I'm not using Duane Shinn, but I agree - around 25-30 practice sessions does the trick, that works really well for me. It gets me past straight repetitions into basic variations/improvisation, by the time you get to practice session 25 you're on the doorstep of fluency, if you haven't already entered. I have a long spreadsheet that tracks each practice item through 30 sessions.

I also find it's useful to save the last 10 repetitions for later down the road. Work ahead on your lessons (whichever method you're using) - and then add back those last 10 repetitions of the previous material, it really helps to make that real-world practical connection between the old and new material.


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Originally Posted by Groove On
Originally Posted by Docc
I also got a much better idea of what it means to master the material. Paying attention to Duane’s spaced repetition, I now have a minimum of 24-25 practice sessions on each lesson, then I assess if I can move on.

I'm not using Duane Shinn, but I agree - around 25-30 practice sessions does the trick, that works really well for me. It gets me past straight repetitions into basic variations/improvisation, by the time you get to practice session 25 you're on the doorstep of fluency, if you haven't already entered. I have a long spreadsheet that tracks each practice item through 30 sessions.

I also find it's useful to save the last 10 repetitions for later down the road. Work ahead on your lessons (whichever method you're using) - and then add back those last 10 repetitions of the previous material, it really helps to make that real-world practical connection between the old and new material.

Last edited by Docc; 12/25/20 06:40 PM. Reason: Couldn’t figure out how to add comment

John F
Pramberger 5'9" small grand
Roland HP 605
Duane Shinn 52 Week Crash Course for popular music
Also venture into Alfred’s Adult All in One, and in Laughlin’s New School of American Music
key-notes.com for classical music
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Groove On, Lx20,

Your thoughts and comments very much appreciated.

Don’t know what I did on previous post attempt, so apologies for a post that was only a prior quote. I don’t know how to reply while including a quote, and that first attempt wasn’t the way.

It sounds as though we arrived at very similar approaches. I play the first 3-4 days of short sessions, which probably covers 9-15 sessions, working mostly on the lesson material. When the main book suggests additional pieces in the supplementary book that are beyond what Duane covered in the lesson, I start to work those pieces in. Lesson 7, for example, only covers No 19 in the supplementary book 1, but at the bottom of one of the main book Lesson 7 pieces it suggests looking at Numbers 20, 21 and 22 in the supplementary book, so I start to look at them even though Duane has not included them until at least the next lesson.

As I move from those early sessions into the middle third, I also start to make one session longer in which I review older material, as well as continuing the new material. The newer material is applied to the older pieces so they are review, but also instructional.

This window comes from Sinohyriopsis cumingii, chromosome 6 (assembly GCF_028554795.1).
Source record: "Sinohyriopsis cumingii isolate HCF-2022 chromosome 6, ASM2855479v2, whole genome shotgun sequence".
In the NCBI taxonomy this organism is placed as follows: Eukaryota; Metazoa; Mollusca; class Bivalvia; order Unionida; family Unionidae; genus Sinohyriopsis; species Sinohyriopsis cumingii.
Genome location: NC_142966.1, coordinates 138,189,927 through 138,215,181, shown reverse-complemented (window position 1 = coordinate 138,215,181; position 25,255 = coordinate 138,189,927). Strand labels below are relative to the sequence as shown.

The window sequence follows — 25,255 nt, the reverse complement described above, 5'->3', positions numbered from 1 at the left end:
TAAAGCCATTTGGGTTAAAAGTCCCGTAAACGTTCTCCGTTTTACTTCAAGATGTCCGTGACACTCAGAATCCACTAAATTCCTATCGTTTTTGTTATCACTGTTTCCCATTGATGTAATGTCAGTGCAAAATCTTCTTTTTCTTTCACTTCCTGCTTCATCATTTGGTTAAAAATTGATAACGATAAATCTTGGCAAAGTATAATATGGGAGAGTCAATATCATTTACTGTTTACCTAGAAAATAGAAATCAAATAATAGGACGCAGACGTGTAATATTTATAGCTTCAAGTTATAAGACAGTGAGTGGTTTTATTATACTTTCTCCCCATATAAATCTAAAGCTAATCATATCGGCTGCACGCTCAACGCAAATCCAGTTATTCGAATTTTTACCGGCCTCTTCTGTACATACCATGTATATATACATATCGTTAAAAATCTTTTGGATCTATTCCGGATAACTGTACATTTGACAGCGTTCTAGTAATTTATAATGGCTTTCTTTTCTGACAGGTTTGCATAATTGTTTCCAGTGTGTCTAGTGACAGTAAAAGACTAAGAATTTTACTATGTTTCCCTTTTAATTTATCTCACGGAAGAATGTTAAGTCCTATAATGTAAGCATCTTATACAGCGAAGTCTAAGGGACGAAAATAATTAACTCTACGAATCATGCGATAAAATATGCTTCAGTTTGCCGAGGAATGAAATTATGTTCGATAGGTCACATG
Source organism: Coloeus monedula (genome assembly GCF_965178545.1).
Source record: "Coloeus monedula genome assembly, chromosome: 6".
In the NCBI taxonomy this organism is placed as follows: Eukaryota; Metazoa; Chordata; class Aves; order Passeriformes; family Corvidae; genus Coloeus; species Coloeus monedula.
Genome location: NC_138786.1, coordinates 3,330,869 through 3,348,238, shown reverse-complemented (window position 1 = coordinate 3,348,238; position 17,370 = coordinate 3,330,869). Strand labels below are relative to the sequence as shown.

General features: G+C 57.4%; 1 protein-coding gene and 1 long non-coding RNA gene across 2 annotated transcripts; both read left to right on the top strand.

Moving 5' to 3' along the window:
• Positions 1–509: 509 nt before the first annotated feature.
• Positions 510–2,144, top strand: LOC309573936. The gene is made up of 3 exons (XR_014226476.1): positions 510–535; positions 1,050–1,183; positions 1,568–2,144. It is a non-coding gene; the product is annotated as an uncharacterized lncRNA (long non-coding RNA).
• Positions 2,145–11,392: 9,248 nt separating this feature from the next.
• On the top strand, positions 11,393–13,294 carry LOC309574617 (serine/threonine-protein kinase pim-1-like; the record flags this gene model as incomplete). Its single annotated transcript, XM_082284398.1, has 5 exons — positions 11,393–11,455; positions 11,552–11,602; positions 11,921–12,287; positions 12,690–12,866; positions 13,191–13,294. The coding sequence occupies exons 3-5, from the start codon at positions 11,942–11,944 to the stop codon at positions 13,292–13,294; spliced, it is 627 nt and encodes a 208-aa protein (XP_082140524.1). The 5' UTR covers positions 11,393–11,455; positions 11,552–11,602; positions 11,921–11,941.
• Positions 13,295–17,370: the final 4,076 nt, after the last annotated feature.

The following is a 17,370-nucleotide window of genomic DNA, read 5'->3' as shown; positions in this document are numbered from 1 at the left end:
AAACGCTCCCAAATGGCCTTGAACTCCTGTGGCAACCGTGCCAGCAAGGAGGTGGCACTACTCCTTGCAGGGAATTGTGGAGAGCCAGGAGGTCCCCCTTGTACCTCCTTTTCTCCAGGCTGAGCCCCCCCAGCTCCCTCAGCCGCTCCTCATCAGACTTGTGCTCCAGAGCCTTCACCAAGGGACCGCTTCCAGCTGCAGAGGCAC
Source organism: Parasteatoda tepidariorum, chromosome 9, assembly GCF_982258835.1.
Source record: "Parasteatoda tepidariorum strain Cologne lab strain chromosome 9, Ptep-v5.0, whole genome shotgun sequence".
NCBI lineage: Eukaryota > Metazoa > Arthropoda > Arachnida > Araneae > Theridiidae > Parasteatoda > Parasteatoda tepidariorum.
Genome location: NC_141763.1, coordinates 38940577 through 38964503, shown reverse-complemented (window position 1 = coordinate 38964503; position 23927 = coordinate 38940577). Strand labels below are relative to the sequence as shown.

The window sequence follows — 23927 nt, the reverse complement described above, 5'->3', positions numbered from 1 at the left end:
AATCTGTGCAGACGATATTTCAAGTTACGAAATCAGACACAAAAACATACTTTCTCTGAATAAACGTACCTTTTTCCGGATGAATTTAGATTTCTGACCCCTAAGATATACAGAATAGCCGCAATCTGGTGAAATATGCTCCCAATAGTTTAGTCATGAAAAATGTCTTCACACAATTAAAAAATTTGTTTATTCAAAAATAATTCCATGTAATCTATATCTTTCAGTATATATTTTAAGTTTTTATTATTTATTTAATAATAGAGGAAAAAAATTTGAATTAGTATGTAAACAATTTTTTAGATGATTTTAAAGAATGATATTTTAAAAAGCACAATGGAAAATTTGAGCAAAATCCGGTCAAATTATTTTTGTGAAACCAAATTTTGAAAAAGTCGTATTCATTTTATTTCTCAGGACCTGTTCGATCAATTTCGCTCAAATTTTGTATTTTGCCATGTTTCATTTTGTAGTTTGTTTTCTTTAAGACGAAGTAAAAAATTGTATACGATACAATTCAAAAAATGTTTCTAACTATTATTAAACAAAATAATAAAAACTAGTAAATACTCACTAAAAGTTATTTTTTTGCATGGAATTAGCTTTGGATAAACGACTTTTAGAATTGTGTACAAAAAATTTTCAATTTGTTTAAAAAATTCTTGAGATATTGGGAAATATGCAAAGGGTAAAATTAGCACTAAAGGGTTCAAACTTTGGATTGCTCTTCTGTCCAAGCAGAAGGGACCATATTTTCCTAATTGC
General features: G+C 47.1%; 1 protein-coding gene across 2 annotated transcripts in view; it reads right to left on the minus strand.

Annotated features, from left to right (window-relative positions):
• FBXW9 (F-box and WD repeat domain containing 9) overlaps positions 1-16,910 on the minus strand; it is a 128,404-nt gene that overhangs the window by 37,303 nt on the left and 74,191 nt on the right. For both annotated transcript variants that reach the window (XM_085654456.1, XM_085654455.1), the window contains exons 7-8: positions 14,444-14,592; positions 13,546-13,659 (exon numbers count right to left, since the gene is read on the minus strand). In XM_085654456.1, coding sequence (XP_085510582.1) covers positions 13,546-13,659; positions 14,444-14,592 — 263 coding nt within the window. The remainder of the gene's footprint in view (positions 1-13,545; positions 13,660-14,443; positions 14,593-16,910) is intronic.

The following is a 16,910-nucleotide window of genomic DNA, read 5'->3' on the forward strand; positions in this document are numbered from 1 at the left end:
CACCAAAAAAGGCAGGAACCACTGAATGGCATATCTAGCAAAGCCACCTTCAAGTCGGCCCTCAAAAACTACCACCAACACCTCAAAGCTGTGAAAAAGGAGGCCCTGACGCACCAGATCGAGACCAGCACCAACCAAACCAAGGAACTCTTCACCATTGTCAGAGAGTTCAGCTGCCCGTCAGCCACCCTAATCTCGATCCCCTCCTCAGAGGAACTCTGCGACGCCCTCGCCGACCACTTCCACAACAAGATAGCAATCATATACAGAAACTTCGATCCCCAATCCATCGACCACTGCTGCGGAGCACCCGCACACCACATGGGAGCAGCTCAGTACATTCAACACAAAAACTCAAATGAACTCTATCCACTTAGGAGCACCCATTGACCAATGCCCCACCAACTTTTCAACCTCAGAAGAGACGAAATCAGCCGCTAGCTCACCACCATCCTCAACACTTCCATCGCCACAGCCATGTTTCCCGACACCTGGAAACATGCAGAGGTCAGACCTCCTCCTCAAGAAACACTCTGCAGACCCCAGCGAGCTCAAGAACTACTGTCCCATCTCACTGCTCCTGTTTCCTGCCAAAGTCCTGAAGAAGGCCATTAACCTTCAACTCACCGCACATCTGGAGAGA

I have a keyboard cover that I designed and my son in law built, and by the time I am closing in on 20 sessions or so, I play exclusively with the cover in place so that I can’t see the keys or my fingers. It gives me a really good gauge of how well I am learning the keyboard, and the ‘thought-free automatic’ movement of fingers the right intervals for play. It helps develop my piano proprioception, that is awareness of where my hands and fingers are in relation to the keys. If I can play those last 5-10 sessions fluently without seeing hands or keys, I figure I am ready to move to the next lesson.

Two days, six sessions, into Lesson 7 and it seems to be going well.


John F
Pramberger 5'9" small grand
Roland HP 605
Duane Shinn 52 Week Crash Course for popular music
Also venture into Alfred’s Adult All in One, and in Laughlin’s New School of American Music
key-notes.com for classical music
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Seeing Duane Shinn highly recommended all over PW has peaked my interest. Do you find this to be a good program to also work on in addition to regular lessons? I see it says they are self paced and there are so many options of various courses.

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I used to play around with the piano while my sister took lessons. When I had enough money, I took a plunge with this 52 week course. Maybe I went almost through half. Then I decided to take live lessons. It helped since I didn’t have to start from scratch. I stopped once I had a live teacher since the lesson content was all I could handle with things like school, work, social. That was many, many, many years ago. This course would be a good supplement to live lessons if you have the time and if you’re interested in maybe how to arrange a song from something like lead sheets in the future. If you do that approach, look at the tips here. I would work on live lesson focus and then just absorb and try to apply the DS content and take your time with it.